Wind Energy For Florida

By Kathy Panko, Environmental Issues Group

wind energyLike solar, wind energy is the fastest growing energy source in the world, with the United States targeting to produce 20% of its electricity by wind power by 2030. There is no doubt that wind energy is going to reduce our reliance on fossil fuels like coal, oil and gas in the coming decade, but to what extent can only be speculated.  Wind power is renewable and a clean source of energy that does not generate greenhouse gases, it uses no water resources and creates no waste by-products.  Wind doesn’t cost anything therefore operational costs are close to zero – once a turbine starts running.

Unfortunately, there are obstacles for wind development in Florida.  The state lacks steady, high quality onshore winds.  The wind doesn’t blow hard enough or often enough to support wind farms.  The option of building wind turbines offshore, where the wind is greater, presents even more challenges with construction in the ocean and the cost of maintenance due to sea-spray.  Oceans are considered federal public lands and the permitting process is complex and lengthy.  However, the US Department of Energy has determined that the emerging generation of taller wind turbines could enable Florida to take advantage of high-altitude wind resources.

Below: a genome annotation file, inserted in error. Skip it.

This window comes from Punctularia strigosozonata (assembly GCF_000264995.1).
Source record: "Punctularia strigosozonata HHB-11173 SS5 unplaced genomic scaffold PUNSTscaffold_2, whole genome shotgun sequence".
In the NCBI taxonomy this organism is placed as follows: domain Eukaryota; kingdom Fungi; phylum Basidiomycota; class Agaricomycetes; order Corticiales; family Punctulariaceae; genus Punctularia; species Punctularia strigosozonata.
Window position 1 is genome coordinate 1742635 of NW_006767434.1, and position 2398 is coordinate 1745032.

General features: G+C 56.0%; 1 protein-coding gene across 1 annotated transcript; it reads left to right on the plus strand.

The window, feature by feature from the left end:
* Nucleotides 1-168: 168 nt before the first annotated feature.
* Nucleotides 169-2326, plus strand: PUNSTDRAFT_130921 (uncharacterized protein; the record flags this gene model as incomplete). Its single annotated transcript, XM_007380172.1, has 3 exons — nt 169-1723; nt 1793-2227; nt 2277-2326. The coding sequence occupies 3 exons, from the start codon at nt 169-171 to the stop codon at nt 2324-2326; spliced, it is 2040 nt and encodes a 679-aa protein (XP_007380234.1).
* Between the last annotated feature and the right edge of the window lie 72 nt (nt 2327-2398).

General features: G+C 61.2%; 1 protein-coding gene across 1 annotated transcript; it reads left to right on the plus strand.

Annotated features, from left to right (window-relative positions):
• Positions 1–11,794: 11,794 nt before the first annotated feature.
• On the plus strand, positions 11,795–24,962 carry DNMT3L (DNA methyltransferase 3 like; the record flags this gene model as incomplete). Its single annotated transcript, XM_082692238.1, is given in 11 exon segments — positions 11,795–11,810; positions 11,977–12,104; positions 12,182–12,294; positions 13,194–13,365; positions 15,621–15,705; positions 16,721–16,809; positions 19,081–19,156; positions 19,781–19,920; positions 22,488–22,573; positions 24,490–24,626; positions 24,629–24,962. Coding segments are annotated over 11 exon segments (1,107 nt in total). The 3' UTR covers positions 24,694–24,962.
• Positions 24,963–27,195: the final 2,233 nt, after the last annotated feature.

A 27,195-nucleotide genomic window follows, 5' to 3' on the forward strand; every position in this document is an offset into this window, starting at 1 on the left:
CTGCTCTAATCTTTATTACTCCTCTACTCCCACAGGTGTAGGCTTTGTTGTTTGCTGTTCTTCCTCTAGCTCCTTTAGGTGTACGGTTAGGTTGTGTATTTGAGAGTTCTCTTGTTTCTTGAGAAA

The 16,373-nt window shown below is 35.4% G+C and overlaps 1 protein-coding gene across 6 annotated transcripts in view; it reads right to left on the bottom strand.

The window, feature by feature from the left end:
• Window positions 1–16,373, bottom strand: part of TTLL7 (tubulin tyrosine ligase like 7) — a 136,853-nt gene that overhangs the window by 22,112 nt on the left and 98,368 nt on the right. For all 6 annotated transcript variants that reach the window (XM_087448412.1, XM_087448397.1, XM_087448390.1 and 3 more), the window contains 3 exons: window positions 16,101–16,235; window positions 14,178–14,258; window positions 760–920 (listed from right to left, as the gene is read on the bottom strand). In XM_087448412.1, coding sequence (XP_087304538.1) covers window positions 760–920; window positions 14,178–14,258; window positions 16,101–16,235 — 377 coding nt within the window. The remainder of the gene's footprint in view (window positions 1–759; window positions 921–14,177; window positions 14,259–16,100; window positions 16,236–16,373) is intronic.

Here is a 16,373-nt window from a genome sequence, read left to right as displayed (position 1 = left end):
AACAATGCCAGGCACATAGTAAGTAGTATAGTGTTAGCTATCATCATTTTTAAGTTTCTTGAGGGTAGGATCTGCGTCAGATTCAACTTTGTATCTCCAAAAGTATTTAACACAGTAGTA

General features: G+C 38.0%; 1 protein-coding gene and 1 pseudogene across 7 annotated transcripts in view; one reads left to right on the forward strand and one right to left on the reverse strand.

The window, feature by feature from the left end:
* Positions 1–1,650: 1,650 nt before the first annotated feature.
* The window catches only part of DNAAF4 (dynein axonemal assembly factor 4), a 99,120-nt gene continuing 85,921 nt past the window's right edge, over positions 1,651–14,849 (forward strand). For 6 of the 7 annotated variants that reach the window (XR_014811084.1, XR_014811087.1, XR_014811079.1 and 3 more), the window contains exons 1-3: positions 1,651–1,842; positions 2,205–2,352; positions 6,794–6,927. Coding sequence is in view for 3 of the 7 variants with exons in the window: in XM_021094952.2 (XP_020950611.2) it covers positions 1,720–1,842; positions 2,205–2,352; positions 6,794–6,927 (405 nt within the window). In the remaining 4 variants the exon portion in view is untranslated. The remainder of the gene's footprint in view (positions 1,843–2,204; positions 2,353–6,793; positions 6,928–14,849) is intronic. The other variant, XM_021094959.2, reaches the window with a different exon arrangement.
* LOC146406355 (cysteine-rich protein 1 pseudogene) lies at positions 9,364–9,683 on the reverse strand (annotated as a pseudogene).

NextEra Energy Resources, part of the FPL group, is located in Juno Beach and one of the world’s largest generators of wind power.  They operate more than 115 wind projects in twenty states and Canada.  They have proposed building nine turbines in St. Lucie County. Six are being proposed for FPL land adjacent to the St Lucie nuclear plant and the other three have been proposed for three acres in Blind Creek. The turbines will be 394 feet tall and each can produce 2.3 megawatts of power (1 MW powers about 300 customers).  Although this seems like a small project, with the improvements in wind technology, this would generate as much energy as a wind farm containing 110 turbines using older technology. The proposed project, if constructed, will prevent more than 36,000 tons of carbon dioxide (CO2) from entering the air each year. That is equivalent to avoiding emissions from nearly 6,000 cars per year.

Wind power has been an uphill battle for Florida.  Gulf Power, serving NW Florida, took a different approach by purchasing electricity from the Kingfisher Wind Plant in wind-rich Oklahoma.  They bought the output of 89 turbines, or enough to supply nearly 51,000 homes.

At this point in time, the future of wind power in Florida is uncertain.  An update will be published by the end of the year.


CEF (Conserve Energy, Clean Technica , June 28, 2016   Clean Energy

Scientific American, December 2016

NextEra Energy, January 1, 2017